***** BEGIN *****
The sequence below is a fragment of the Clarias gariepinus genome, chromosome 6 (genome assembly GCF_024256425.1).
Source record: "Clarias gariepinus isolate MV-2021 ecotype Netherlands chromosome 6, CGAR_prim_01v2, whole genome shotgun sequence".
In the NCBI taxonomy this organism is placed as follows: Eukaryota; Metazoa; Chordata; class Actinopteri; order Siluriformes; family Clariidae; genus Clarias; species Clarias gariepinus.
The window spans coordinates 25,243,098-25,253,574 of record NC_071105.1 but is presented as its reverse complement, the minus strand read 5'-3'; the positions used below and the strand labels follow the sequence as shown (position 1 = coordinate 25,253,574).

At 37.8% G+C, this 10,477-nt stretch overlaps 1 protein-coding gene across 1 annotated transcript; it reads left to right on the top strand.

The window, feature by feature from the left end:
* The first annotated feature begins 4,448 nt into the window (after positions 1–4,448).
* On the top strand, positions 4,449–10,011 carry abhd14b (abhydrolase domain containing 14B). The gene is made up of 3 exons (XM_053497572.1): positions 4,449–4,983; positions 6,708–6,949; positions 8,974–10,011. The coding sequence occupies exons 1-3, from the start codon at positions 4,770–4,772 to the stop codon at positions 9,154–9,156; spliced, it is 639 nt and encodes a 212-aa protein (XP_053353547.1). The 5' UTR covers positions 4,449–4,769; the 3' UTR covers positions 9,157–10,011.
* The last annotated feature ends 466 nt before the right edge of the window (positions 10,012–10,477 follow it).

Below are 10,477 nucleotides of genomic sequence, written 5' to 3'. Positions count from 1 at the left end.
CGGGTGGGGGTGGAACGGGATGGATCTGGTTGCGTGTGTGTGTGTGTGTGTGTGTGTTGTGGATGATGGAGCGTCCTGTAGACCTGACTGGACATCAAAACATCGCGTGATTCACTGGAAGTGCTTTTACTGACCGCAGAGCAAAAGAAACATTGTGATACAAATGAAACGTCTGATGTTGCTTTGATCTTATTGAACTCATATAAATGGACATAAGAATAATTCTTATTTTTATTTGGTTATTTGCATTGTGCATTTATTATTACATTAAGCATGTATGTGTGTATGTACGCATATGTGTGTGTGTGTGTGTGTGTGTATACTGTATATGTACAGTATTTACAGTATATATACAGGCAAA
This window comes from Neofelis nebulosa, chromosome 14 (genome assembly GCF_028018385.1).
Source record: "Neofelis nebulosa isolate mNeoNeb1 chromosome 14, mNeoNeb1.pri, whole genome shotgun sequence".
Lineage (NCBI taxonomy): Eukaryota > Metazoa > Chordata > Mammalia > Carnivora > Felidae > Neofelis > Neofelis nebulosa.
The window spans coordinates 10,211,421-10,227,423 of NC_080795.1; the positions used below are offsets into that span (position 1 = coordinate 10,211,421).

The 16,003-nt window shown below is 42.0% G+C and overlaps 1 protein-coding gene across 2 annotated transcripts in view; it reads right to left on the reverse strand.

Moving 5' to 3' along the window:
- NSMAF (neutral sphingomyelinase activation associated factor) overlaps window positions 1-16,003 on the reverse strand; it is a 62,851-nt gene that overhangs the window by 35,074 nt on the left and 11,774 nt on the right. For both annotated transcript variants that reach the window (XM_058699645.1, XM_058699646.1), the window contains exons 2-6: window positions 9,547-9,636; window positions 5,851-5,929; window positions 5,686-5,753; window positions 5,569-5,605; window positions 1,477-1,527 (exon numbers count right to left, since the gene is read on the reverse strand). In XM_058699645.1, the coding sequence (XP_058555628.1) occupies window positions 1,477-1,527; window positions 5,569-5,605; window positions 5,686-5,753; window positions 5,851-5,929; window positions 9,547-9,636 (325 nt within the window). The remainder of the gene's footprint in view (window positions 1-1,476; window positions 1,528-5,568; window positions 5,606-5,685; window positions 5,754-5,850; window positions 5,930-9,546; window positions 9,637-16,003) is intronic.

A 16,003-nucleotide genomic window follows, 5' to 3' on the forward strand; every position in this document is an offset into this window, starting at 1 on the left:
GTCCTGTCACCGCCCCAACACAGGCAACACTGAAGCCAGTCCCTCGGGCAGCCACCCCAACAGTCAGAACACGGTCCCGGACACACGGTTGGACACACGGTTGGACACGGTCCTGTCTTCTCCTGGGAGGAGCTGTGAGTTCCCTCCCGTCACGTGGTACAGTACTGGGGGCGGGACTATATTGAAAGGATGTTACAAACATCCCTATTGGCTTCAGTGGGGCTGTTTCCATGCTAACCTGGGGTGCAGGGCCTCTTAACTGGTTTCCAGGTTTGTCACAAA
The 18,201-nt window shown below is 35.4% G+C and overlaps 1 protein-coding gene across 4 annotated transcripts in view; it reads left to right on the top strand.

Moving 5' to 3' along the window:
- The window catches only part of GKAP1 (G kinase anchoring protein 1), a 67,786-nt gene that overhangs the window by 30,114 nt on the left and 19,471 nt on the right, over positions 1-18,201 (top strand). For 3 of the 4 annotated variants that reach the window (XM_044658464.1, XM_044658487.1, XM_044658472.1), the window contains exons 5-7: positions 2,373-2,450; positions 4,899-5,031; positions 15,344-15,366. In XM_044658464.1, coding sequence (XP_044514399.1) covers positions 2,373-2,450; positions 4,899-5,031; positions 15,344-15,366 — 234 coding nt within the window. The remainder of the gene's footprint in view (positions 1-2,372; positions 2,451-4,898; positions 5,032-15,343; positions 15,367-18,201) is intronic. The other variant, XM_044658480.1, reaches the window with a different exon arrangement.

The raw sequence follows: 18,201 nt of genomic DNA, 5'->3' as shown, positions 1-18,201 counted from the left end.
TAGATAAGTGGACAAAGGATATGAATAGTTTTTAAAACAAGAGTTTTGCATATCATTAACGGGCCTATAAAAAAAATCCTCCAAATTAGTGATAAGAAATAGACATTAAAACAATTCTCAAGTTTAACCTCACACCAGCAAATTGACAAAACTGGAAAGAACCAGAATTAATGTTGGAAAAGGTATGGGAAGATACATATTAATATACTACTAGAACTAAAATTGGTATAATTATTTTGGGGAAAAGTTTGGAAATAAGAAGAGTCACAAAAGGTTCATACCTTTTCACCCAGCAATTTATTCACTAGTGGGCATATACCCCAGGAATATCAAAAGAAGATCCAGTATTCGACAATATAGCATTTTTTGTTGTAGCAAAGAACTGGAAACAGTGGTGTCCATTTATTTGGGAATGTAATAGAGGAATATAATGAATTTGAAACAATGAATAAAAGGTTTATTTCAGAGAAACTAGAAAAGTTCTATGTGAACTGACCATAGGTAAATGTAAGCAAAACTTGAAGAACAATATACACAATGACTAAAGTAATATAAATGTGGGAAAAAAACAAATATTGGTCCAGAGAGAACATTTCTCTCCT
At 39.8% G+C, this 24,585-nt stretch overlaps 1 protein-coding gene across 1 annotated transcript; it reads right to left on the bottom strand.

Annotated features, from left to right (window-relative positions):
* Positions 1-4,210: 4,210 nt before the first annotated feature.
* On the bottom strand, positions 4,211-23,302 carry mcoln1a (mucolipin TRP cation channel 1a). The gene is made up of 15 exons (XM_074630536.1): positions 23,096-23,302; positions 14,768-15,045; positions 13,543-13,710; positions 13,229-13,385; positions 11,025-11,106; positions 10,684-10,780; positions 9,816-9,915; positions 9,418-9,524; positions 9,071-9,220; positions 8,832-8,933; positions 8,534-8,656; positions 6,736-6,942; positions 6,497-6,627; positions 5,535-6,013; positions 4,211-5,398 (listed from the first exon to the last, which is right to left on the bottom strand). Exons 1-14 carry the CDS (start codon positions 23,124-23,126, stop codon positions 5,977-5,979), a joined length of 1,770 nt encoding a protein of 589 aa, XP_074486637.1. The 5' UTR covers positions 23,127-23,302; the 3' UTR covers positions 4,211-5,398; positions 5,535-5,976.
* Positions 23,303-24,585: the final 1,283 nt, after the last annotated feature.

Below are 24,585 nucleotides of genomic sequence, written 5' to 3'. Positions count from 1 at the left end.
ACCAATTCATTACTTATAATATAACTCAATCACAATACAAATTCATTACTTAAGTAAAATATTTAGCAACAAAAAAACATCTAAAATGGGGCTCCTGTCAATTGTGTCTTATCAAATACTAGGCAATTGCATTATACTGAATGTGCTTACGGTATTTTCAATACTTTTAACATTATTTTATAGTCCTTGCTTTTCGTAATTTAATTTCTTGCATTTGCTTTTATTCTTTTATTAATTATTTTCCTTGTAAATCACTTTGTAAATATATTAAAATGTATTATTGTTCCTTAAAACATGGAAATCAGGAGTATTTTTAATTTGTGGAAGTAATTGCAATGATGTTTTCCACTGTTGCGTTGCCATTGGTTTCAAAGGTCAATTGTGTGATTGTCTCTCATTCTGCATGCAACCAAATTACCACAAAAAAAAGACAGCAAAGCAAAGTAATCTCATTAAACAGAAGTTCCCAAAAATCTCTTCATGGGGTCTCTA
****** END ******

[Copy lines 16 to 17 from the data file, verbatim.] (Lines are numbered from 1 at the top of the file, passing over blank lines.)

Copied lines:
The 16,003-nt window shown below is 42.0% G+C and overlaps 1 protein-coding gene across 2 annotated transcripts in view; it reads right to left on the reverse strand.

Moving 5' to 3' along the window: